Doug Thonus at ChicagoNow breaks down the merits (as well as the opposite case) of trading Kirk Hinrich for expirings. A solid write-up, it's basically the same balance the Bulls have tried to reconcile since July 1st: future flexibility or present success? Doug's scenario of dealing Hinrich assumes that all they could get is a walking contract who couldn't help on the court. Knowing how unbelievably shallow this roster is (again realized with that performance in Oakland, with awful reminders potentially soon with the flu bug going around), it's certainly more likely the Bulls miss the playoffs if Hinrich's traded for someone who can't contribute.
Doug then hypothesizes that the added flexibility may not be worth it, since the Bulls missing the playoffs drastically reduces their chances at a top free agent anyway:
The real question with this is how big of a draw is Derrick Rose to other superstars? Would they rather go to an empty team with a potential star even if it misses the playoffs or are they more likely to go to a team with a slightly better record that scrapes into the playoffs?
I've said before if New York and Chicago finish with similar record why choose Chicago? New York has a way better crowd, a better history of spending, and will absolutely put out a 100 million dollar payroll to win. Granted, New York will lose some of the main pieces it uses to compile it's mediocre record [David Lee, Al Harrington, and Chris Duhon], but you'd feel comfortable with the Knicks pulling out all stops on trying to put a good team on the floor.
First of all: ouch.
I agree (and did so going into this season) that going for the playoffs is important, and being in the lottery again gives you a bad hand going into free agency. But worse than having a bad hand is not being able to play, a scenario that is likely if nobody is removed from 2010 payroll, whether that be Hinrich or John Salmons (Tyrus Thomas is a given at this point).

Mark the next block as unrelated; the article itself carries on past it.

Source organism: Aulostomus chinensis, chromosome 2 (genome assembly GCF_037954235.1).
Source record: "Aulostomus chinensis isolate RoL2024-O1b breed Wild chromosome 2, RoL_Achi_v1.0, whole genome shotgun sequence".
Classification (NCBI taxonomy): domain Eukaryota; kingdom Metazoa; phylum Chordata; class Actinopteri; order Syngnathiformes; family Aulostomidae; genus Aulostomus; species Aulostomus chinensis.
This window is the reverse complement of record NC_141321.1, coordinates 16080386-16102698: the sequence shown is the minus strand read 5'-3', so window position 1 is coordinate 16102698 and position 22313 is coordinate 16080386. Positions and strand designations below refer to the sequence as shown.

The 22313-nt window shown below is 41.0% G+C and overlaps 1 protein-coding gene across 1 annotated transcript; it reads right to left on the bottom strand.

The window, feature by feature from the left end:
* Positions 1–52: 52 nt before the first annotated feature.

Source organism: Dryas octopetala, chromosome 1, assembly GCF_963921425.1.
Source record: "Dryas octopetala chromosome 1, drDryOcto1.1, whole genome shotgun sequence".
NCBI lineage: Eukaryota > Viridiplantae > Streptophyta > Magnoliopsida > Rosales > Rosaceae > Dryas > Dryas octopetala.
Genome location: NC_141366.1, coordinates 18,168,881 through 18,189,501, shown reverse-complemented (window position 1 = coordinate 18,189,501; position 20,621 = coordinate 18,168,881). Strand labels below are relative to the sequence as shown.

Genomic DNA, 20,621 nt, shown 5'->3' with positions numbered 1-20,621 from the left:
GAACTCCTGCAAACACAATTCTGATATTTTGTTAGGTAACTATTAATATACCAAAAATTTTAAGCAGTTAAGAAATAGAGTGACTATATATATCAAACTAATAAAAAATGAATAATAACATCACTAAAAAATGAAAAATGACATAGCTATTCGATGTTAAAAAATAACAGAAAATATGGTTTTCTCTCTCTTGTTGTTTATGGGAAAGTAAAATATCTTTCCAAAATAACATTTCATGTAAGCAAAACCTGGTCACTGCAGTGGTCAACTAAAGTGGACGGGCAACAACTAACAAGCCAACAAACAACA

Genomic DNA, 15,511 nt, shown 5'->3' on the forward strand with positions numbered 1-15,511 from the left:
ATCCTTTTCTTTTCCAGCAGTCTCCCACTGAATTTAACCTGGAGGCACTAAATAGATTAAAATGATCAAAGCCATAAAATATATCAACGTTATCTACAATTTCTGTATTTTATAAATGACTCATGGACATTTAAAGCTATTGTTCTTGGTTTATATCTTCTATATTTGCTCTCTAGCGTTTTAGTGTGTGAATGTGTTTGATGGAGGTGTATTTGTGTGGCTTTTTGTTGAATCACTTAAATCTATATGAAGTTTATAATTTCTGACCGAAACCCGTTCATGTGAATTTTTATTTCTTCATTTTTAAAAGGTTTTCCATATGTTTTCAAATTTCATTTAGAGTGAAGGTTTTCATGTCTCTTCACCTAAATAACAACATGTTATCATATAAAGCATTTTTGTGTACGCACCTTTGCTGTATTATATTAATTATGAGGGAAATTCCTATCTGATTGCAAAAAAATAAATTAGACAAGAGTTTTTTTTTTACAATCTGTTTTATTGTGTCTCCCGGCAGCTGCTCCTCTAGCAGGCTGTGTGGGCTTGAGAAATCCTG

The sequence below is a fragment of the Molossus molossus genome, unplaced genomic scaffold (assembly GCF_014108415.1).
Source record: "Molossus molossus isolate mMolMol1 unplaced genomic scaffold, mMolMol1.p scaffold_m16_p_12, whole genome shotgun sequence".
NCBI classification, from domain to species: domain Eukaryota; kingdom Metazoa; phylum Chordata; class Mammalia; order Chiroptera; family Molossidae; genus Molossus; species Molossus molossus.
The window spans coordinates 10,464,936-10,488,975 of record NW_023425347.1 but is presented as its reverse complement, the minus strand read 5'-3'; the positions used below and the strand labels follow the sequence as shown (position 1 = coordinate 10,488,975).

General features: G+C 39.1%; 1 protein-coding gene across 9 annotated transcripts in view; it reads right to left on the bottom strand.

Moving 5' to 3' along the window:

Isn't making sure they absolutely have max-contract cap room a necessity? Doug said it himself when underselling the failures of Gar Paxdorf just a couple weeks ago:
As much as fans complain about the GMing of the Bulls, they went hard to position the team for 2010. A plan I've endorsed for almost three seasons. If they are successful in bringing in a big name free agent this off-season, then some will say they were lucky, but nothing would be further from the truth. They've gone hard after 2010 and made sacrifices to make it happen.
Readers to this site know that I have an issue with this. Their plan is indeed to be very lucky, though if there is also an element of craftiness, it's that even if the plan 'fails' it succeeded: in reducing future payroll. Not much of a sacrifice* there.
So no, they haven't 'gone hard' for 2010 free agency until they actually have the necessary cap room to sign a max-contract player (yes, there's also sign/trades, but the Bulls are bereft of assets due to this 'plan'). That means more sacrifices, and they better be ready to deal Hinrich if that's what it takes. If it costs them a playoff spot (and playoff revenue!) and a shot at those free agents, so be it. It's certainly a risk, and why I always thought this was a bad idea in the first place.
(*this raises an interesting question I've wondered lately: Did the Bulls braintrust actually believe they were 'sacrificing' when letting Ben Gordon go? A very interesting report went under the radar suggesting that Gar Paxdorf told VDN they recognized the team would take a dip without BG, though the fans were told 'ball movement' and defense would more than make up for the absence. I don't mind them lying to us as much as I would mind them actually believing that)